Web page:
Physics Stack Exchange is a question and answer site for active researchers, academics and students of physics. Join them; it only takes a minute:

Sign up
Here's how it works:
  1. Anybody can ask a question
  2. Anybody can answer
  3. The best answers are voted up and rise to the top

At what depth in the water atmospheric pressure is 100 times greater than on the ground? This question comes from the fact that average pressure in Earth( 1000 mbar) is 100 times greater than in Mars( 7 mbar).

share|cite|improve this question
up vote 2 down vote accepted

The atmospheric pressure at STP is 101325 N/m$^2$, so 100 times this is 1.01325 $\times$ 10$^7$ N/m$^2$. You just have to work out the height of a column of water with a 1 m$^2$ base and weighing 1.01325 $\times$ 10$^7 /g$ kg, where $g$ is the acceleration due to gravity. I make it about 1.03 kilometers, though note that it will vary slightly with temperature because the density of water varies with temperature.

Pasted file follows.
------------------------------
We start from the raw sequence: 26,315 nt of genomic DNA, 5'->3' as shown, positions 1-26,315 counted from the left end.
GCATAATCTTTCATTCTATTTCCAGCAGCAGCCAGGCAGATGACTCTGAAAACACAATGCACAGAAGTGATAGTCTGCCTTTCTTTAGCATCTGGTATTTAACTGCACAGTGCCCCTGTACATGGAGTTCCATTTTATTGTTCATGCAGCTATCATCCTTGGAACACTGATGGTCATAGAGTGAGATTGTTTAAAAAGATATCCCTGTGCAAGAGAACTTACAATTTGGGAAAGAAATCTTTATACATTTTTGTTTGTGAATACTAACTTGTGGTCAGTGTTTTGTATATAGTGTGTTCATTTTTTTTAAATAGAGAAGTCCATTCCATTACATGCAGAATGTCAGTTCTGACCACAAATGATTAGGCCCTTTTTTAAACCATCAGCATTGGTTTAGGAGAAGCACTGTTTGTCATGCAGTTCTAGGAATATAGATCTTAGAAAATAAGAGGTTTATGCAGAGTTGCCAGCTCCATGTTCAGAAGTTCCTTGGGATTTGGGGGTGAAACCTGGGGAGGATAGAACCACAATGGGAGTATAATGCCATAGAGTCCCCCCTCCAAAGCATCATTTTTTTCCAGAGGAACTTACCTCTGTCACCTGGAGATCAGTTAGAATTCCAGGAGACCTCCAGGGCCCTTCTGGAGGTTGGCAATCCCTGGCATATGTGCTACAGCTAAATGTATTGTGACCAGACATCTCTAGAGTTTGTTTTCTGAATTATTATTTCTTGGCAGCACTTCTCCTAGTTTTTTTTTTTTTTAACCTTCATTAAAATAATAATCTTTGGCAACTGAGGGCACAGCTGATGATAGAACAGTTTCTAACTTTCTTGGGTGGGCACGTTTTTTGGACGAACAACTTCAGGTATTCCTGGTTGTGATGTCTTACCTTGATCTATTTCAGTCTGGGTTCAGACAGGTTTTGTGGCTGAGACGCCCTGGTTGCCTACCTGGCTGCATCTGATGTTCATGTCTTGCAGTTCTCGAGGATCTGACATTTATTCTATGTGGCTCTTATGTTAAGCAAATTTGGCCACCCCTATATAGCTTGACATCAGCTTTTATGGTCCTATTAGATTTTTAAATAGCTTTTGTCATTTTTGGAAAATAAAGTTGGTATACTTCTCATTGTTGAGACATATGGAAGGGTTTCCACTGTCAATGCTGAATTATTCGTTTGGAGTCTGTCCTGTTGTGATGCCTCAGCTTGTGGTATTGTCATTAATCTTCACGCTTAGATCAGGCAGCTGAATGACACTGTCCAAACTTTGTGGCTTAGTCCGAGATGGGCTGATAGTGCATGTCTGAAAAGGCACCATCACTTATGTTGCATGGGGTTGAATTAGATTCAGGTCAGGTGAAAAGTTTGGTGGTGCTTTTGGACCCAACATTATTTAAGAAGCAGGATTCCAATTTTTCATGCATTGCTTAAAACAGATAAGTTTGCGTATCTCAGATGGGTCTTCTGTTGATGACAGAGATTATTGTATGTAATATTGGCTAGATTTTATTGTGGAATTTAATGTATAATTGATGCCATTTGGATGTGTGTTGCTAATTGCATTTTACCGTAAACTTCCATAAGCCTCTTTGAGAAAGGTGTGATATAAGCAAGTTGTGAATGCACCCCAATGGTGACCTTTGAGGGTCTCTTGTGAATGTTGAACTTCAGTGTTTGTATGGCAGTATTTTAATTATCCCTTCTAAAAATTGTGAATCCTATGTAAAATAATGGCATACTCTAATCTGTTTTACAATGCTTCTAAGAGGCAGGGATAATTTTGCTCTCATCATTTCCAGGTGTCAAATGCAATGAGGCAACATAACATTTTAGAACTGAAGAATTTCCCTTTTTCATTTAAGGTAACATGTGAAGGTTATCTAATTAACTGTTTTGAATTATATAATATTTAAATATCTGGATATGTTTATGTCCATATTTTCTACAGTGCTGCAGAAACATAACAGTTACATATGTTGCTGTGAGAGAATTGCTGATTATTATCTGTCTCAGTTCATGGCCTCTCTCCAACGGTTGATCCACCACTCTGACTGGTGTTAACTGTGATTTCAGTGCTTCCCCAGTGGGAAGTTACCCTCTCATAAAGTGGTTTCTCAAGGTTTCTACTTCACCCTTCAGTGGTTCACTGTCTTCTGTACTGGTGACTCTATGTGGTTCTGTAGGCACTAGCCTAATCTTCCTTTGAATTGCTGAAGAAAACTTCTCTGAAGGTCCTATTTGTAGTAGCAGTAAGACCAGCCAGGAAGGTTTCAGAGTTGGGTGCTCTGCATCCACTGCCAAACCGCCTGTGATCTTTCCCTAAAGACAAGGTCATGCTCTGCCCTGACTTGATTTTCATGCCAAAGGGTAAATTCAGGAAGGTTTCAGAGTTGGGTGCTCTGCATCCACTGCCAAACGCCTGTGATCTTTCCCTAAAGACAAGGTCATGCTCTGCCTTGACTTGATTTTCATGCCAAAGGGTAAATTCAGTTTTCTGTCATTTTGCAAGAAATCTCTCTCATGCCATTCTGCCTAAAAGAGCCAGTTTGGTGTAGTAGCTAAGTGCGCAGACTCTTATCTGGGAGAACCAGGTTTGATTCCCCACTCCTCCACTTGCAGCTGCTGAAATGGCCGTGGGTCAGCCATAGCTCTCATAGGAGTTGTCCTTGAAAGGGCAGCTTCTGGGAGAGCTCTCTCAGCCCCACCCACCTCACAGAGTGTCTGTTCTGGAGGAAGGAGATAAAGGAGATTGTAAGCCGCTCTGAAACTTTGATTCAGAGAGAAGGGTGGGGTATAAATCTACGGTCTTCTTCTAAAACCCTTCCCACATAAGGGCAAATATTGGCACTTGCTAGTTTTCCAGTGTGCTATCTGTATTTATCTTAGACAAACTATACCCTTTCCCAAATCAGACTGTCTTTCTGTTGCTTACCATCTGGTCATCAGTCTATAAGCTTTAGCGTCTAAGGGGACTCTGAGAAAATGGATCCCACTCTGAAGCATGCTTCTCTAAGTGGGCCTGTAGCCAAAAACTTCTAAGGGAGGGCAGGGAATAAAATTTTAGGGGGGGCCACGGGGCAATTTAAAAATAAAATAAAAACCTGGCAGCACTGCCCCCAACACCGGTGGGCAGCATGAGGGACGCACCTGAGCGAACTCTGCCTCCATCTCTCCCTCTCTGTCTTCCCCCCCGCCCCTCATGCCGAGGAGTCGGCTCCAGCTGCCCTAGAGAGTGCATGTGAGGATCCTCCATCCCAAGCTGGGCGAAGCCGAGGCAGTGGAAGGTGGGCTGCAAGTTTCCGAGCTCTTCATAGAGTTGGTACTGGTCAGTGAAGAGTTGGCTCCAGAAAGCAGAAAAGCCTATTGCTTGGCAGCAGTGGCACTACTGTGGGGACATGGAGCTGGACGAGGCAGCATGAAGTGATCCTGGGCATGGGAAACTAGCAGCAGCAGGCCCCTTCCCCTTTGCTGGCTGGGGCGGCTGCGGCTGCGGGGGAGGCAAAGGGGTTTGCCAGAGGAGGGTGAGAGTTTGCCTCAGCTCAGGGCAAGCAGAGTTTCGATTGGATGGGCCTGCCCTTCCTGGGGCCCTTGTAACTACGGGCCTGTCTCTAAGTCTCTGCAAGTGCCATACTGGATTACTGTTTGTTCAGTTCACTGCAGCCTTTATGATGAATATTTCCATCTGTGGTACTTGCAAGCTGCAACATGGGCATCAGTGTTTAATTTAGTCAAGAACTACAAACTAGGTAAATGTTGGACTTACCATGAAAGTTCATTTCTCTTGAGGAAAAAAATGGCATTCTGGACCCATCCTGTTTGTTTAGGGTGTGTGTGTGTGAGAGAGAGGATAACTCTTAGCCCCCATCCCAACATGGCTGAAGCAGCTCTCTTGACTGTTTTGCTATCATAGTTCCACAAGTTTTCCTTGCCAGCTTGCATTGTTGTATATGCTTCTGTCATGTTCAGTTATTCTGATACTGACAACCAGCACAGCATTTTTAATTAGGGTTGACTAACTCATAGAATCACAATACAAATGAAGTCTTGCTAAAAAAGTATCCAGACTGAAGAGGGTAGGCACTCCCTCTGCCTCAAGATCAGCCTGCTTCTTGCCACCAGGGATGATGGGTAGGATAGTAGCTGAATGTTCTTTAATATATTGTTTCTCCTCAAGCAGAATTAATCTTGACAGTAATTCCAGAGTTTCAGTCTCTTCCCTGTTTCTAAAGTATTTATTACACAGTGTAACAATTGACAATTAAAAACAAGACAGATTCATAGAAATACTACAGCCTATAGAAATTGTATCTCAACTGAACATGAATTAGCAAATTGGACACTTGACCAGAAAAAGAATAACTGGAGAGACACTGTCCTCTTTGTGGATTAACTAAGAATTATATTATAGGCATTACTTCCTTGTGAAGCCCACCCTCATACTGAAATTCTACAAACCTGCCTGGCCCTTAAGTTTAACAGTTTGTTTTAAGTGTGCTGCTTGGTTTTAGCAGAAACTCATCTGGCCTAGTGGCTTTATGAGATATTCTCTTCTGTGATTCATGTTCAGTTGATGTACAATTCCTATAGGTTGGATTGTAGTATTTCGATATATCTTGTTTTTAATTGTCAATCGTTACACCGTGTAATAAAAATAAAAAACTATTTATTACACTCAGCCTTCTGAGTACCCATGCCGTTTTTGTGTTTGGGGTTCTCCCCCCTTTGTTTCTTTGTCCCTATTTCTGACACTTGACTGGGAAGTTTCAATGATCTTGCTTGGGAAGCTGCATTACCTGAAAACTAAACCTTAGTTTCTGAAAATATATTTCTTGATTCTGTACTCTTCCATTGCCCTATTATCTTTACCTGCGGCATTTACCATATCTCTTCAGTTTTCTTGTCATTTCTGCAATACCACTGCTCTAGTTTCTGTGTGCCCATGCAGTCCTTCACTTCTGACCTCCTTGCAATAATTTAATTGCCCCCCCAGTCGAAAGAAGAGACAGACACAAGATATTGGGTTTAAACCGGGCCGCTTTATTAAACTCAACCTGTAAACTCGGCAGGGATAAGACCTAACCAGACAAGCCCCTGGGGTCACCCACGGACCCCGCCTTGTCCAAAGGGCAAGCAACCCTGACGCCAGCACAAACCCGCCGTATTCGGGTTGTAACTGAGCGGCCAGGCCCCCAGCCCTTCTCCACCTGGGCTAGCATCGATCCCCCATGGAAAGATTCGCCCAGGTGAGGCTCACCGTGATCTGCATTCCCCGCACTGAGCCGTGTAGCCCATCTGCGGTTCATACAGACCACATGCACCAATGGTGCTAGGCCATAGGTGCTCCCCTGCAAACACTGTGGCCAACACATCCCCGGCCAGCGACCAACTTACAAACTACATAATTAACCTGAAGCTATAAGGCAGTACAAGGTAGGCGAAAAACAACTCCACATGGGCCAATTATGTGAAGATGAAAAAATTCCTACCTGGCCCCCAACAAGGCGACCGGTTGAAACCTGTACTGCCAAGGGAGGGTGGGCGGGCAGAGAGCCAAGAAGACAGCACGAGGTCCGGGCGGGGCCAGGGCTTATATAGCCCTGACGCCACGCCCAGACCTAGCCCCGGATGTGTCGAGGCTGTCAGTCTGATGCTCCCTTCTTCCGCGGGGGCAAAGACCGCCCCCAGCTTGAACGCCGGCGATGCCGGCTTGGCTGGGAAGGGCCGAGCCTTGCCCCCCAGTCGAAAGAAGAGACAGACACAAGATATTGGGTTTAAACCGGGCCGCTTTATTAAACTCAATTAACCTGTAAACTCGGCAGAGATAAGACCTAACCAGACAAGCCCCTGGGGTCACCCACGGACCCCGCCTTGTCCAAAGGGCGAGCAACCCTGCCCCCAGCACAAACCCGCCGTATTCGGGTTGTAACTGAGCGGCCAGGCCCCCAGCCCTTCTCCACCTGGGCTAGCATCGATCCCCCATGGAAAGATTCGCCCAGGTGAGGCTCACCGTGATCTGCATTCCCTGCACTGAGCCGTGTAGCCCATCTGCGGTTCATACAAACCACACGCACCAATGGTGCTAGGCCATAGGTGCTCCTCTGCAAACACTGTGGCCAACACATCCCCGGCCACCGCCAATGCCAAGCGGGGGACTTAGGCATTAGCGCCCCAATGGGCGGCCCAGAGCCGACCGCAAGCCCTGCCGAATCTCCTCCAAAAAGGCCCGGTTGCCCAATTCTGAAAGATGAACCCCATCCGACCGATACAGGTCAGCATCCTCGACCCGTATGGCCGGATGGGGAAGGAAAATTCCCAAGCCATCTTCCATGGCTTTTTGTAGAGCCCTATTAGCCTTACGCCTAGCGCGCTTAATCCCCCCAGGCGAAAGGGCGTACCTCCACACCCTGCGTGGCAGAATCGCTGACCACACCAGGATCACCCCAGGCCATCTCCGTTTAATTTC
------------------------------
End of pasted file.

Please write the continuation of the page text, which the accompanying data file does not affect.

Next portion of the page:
share|cite|improve this answer
P= hdg, where h=height ~ unknown, d=density of liquid ~ $1000 kg/m^3$ and g=gravitation constant ~ $9,81 m/s^2$ $h=P/dg = \frac{100 \cdot 10^5 Pa}{1000 kg/m^3 \cdot 9,81 m/s^2 }$ = $1019 m$ ( Note. $100 \cdot 10^5 = 10 \cdot 10^6 = 10^7 = 10000000 Pa$) Any comments on this? – alvoutila Feb 12 '13 at 19:00
It looks as if you have done the same calculation as me, except that you took 1 atmosphere to be 10$^5$Pa and it's 1.01325 $\times$ 10$^5$Pa. That's why my figure is 1.325% higher than yours. – John Rennie Feb 13 '13 at 10:18
to be picky, at the surface, you already have one atmosphere of pressure, so one should add/subtract that (and you'll get about 9.81m less depth)... – Andre Holzner Feb 14 '13 at 7:31

Check the formula $P= hdg$ where $h$ is the height, $d$ the density and $g$ the acceleration of gravity.

share|cite|improve this answer
Pappu: any references for this equation( for example wikipedia)? – alvoutila Feb 12 '13 at 18:37
Welcome, pappu. We have the MathJax rendering engine active on the site which means that you can write your mathematics in a LaTeX alike language. I'm going to simply put your existing math in that form. You could use \rho to get $\rho$ for the density if you wanted. Further, while your answer is correct it would be a lot better with some discussion of why this makes sense and if the OP needs to worry about variable density in the overlying material. – dmckee Feb 12 '13 at 19:10
the keyword is hydrostatic pressure – Andre Holzner Feb 14 '13 at 7:33

Your Answer


By posting your answer, you agree to the privacy policy and terms of service.

Not the answer you're looking for? Browse other questions tagged or ask your own question.